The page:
Saturday, February 16, 2002
Enron employees blew it
This might sound cold. And it might read unfeeling. And it might incur a flurry of disagreeable phone calls.
But it should be said: Enron employees' loss of their life savings is their own fault.
Shocking and probably a bit harsh. But let me explain.
Clearly, many of the media reports and most of the politicians haven't.
Reported: Enron matched workers' 401(k) contributions with company stock, which could not be sold until workers were 50 years old. Sixty-percent of the 401(k) assets were in Enron stock.
True, and true. But the two facts have little to do with each other.
Enron matched with company stock 50 cents of each $1 contributed, up to 6 percent of a worker's salary. So if an employee wanted to contribute 6 percent and put those dollars into an index fund Enron stock would make up 33 percent of the 401(k), perhaps a little more if it returned more than the market.
But most people put in more than 6 percent, mathematically lowering their concentration of the company match. Therefore, it's clear that Enron employees were pouring their own money into company stock, violating the cardinal rule of investing: Don't put all your eggs in one basket.
Investing experts advise against having more than one-fifth of your assets in a single stock.
Indeed, 89 percent of the Enron stock in its 401(k) plan was bought with employee contributions and could have been sold at any time. Sort of and that brings up the next misunderstanding.
Reported: Enron employees were prohibited from selling anything in their accounts during a span in October. During that time, the stock value plummeted.
True, and true. But again, the two don't have much to do with each other.
The lock-down was an administrative change planned months before. And it doesn't matter what week it actually started.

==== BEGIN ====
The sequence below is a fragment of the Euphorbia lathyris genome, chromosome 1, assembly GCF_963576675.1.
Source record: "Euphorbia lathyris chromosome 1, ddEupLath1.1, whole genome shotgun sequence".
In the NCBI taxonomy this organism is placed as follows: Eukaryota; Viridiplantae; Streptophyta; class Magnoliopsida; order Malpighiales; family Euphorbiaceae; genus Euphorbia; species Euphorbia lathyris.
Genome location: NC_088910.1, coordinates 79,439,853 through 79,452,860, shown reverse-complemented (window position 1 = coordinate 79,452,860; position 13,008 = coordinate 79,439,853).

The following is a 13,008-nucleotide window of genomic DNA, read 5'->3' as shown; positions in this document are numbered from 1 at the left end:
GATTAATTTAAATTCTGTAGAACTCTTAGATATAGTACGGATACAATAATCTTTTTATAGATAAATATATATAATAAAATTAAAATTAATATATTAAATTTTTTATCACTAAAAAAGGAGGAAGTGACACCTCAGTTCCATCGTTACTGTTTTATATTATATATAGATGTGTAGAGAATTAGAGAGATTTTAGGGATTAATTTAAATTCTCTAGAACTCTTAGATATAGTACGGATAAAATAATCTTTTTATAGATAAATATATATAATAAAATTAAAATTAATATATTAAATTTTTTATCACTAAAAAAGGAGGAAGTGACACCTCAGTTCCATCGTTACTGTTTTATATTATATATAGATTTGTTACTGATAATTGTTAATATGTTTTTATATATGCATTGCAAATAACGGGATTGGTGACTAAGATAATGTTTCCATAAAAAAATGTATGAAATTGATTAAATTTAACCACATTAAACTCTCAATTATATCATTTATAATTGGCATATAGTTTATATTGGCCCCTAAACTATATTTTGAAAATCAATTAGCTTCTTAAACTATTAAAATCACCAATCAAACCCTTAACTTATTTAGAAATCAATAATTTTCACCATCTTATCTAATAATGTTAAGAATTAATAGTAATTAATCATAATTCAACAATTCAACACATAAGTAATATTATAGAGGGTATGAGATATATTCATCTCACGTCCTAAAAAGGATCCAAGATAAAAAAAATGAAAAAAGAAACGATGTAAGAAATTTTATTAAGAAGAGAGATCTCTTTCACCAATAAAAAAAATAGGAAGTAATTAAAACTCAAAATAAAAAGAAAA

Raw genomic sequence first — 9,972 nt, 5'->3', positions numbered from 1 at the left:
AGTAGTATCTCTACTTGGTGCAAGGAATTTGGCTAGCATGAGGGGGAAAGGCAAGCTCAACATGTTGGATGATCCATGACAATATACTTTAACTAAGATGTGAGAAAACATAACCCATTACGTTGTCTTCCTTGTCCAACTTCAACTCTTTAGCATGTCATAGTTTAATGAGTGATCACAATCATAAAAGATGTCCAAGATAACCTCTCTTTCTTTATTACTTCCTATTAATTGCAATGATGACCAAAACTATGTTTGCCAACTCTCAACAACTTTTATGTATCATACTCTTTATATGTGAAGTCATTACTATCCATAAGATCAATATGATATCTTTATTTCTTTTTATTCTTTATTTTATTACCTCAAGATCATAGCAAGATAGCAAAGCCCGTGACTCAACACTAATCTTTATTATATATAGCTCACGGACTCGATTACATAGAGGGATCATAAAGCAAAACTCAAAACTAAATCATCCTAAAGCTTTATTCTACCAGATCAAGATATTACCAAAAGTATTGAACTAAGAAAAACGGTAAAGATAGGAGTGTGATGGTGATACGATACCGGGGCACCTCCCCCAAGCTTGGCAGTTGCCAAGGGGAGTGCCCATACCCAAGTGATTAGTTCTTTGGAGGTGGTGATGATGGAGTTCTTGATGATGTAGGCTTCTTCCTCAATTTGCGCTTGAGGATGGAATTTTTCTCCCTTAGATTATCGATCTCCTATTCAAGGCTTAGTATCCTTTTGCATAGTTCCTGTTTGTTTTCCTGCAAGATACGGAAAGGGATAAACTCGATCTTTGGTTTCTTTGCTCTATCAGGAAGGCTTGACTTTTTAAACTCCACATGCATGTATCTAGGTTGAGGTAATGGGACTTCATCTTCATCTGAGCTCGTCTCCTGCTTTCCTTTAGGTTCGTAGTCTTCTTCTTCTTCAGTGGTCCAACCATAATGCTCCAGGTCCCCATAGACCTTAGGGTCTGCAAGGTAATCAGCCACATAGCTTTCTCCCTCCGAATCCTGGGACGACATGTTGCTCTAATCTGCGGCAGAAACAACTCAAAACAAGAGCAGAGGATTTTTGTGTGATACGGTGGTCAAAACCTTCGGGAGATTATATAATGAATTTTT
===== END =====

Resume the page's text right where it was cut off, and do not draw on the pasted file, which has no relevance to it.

Enron stock peaked at $92 a share in August 2000, more than a year before the debacle, and had fallen by half by June 2001, still months before the debacle.
The steady decline continued into October. Some claim they were told the blackout started Oct. 19, when shares closed at $26, others say Oct. 29, when shares closed below $14.
The point is, shares were down almost 72 percent before the earliest reported blackout date. And almost all of those shares were shares that could have been sold at any time, by anyone, of any age or tenure.
What happened to Enron employees is outrageous. They were misled but so are millions of others who buy inappropriate investments. Let's just be sure we don't misplace our outrage; instead, let's learn from their mistakes.
Diversify your investments. Don't buy stock that is already given for free.
Cut your losses, or take your profits. Sell a declining investment to buy a winner, especially if you can still sell for a gain.
Watch the executive stock sales they're public information. Execs' actions are louder than their words.
Contact Amy Higgins at 768-8373; firstname.lastname@example.org; or 312 Elm St., Cincinnati 45202. She regrets that she cannot reply to all individual questions.
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